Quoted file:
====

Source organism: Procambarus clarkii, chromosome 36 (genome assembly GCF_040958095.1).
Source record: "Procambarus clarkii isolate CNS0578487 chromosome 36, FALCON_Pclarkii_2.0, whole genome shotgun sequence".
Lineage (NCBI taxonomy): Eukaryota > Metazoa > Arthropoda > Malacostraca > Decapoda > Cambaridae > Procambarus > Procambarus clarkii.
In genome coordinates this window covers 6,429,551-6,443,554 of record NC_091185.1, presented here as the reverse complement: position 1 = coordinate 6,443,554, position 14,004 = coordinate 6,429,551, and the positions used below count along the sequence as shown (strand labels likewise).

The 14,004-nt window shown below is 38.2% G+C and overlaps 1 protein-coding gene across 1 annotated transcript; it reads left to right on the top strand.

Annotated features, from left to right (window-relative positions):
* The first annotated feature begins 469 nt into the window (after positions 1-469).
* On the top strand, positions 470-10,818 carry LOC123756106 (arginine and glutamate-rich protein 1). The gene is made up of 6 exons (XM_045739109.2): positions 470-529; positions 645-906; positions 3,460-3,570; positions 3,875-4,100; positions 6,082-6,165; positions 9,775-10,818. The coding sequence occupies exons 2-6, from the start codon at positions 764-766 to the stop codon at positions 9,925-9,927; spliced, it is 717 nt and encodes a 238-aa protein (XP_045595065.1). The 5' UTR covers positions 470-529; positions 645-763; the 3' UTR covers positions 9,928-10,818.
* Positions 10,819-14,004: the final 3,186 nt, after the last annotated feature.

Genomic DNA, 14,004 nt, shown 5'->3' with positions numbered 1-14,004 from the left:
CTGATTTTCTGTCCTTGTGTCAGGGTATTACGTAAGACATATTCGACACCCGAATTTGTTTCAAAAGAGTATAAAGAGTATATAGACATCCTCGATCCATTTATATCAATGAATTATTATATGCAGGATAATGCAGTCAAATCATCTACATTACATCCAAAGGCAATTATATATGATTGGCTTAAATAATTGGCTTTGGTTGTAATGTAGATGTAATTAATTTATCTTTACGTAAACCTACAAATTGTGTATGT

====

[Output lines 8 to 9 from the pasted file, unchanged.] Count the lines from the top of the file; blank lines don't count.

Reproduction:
* On the top strand, positions 470-10,818 carry LOC123756106 (arginine and glutamate-rich protein 1). The gene is made up of 6 exons (XM_045739109.2): positions 470-529; positions 645-906; positions 3,460-3,570; positions 3,875-4,100; positions 6,082-6,165; positions 9,775-10,818. The coding sequence occupies exons 2-6, from the start codon at positions 764-766 to the stop codon at positions 9,925-9,927; spliced, it is 717 nt and encodes a 238-aa protein (XP_045595065.1). The 5' UTR covers positions 470-529; positions 645-763; the 3' UTR covers positions 9,928-10,818.
* Positions 10,819-14,004: the final 3,186 nt, after the last annotated feature.